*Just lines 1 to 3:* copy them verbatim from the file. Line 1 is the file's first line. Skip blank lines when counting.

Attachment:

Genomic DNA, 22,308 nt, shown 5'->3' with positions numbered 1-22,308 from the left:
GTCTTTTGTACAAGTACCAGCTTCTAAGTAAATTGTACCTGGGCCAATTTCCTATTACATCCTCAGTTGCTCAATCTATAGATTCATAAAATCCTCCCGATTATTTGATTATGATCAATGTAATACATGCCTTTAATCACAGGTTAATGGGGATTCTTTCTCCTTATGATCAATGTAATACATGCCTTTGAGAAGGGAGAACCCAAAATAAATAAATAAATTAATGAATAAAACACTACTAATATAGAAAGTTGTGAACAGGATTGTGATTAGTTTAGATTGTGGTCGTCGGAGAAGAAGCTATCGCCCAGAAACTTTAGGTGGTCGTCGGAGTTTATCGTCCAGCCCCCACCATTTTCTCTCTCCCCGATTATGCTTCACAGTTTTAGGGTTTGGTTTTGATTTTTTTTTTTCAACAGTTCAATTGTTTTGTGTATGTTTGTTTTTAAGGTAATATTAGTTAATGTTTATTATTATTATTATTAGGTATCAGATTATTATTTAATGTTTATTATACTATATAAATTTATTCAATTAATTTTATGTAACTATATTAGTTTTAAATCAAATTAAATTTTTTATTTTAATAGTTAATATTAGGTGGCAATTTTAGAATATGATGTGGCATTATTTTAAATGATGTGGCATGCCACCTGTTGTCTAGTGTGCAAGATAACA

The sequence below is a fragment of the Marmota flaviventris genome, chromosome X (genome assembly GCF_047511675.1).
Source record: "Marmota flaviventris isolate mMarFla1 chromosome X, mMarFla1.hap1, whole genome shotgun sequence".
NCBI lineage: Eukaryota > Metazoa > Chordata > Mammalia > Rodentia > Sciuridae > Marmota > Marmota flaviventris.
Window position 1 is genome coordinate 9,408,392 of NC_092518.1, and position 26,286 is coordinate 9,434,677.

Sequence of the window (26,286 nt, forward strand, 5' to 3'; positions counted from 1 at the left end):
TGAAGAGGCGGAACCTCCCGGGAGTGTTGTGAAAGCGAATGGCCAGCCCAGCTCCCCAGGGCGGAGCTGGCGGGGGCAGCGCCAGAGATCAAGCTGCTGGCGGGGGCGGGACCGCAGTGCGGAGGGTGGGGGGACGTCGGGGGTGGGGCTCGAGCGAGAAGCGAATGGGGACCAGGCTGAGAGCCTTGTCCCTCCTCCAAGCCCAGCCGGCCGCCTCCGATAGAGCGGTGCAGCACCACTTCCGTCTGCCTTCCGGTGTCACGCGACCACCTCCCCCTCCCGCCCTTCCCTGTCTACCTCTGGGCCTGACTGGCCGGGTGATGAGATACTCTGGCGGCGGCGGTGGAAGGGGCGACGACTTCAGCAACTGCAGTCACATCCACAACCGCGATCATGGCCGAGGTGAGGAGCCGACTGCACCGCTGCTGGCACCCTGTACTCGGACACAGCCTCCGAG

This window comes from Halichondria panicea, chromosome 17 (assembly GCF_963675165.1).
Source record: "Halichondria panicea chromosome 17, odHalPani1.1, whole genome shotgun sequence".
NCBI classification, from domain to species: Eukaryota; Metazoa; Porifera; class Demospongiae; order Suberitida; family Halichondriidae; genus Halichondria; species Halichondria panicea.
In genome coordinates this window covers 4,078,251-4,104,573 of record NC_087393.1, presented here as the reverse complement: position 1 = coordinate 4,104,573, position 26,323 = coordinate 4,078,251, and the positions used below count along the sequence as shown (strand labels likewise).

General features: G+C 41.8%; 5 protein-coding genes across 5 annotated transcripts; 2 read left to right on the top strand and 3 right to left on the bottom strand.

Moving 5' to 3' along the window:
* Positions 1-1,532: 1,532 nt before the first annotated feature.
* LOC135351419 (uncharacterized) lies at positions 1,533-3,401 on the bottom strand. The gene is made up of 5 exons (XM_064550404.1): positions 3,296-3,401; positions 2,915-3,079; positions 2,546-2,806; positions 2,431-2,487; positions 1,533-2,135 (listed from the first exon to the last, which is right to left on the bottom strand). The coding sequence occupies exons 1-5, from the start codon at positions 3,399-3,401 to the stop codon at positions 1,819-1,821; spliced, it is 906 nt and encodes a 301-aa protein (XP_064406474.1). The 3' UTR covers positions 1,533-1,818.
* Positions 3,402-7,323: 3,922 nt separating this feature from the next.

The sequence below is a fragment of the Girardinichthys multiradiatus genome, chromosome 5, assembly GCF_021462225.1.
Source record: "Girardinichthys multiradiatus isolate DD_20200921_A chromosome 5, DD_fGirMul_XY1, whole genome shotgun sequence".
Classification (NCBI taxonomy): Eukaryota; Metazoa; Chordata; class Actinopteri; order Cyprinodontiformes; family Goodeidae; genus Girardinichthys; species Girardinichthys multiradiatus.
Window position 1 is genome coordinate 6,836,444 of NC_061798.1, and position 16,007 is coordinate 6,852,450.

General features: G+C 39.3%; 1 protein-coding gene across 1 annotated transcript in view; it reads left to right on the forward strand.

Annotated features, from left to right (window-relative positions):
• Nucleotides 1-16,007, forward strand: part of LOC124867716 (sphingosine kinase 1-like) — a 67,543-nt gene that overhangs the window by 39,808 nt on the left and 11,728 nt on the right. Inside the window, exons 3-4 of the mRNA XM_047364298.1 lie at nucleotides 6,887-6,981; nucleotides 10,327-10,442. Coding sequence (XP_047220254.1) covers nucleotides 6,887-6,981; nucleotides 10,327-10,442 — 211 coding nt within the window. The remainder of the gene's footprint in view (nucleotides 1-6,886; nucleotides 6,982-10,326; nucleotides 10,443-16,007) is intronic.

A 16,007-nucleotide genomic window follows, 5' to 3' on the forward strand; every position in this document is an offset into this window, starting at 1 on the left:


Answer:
Genomic DNA, 22,308 nt, shown 5'->3' with positions numbered 1-22,308 from the left:
GTCTTTTGTACAAGTACCAGCTTCTAAGTAAATTGTACCTGGGCCAATTTCCTATTACATCCTCAGTTGCTCAATCTATAGATTCATAAAATCCTCCCGATTATTTGATTATGATCAATGTAATACATGCCTTTAATCACAGGTTAATGGGGATTCTTTCTCCTTATGATCAATGTAATACATGCCTTTGAGAAGGGAGAACCCAAAATAAATAAATAAATTAATGAATAAAACACTACTAATATAGAAAGTTGTGAACAGGATTGTGATTAGTTTAGATTGTGGTCGTCGGAGAAGAAGCTATCGCCCAGAAACTTTAGGTGGTCGTCGGAGTTTATCGTCCAGCCCCCACCATTTTCTCTCTCCCCGATTATGCTTCACAGTTTTAGGGTTTGGTTTTGATTTTTTTTTTTCAACAGTTCAATTGTTTTGTGTATGTTTGTTTTTAAGGTAATATTAGTTAATGTTTATTATTATTATTATTAGGTATCAGATTATTATTTAATGTTTATTATACTATATAAATTTATTCAATTAATTTTATGTAACTATATTAGTTTTAAATCAAATTAAATTTTTTATTTTAATAGTTAATATTAGGTGGCAATTTTAGAATATGATGTGGCATTATTTTAAATGATGTGGCATGCCACCTGTTGTCTAGTGTGCAAGATAACA

The sequence below is a fragment of the Marmota flaviventris genome, chromosome X (genome assembly GCF_047511675.1).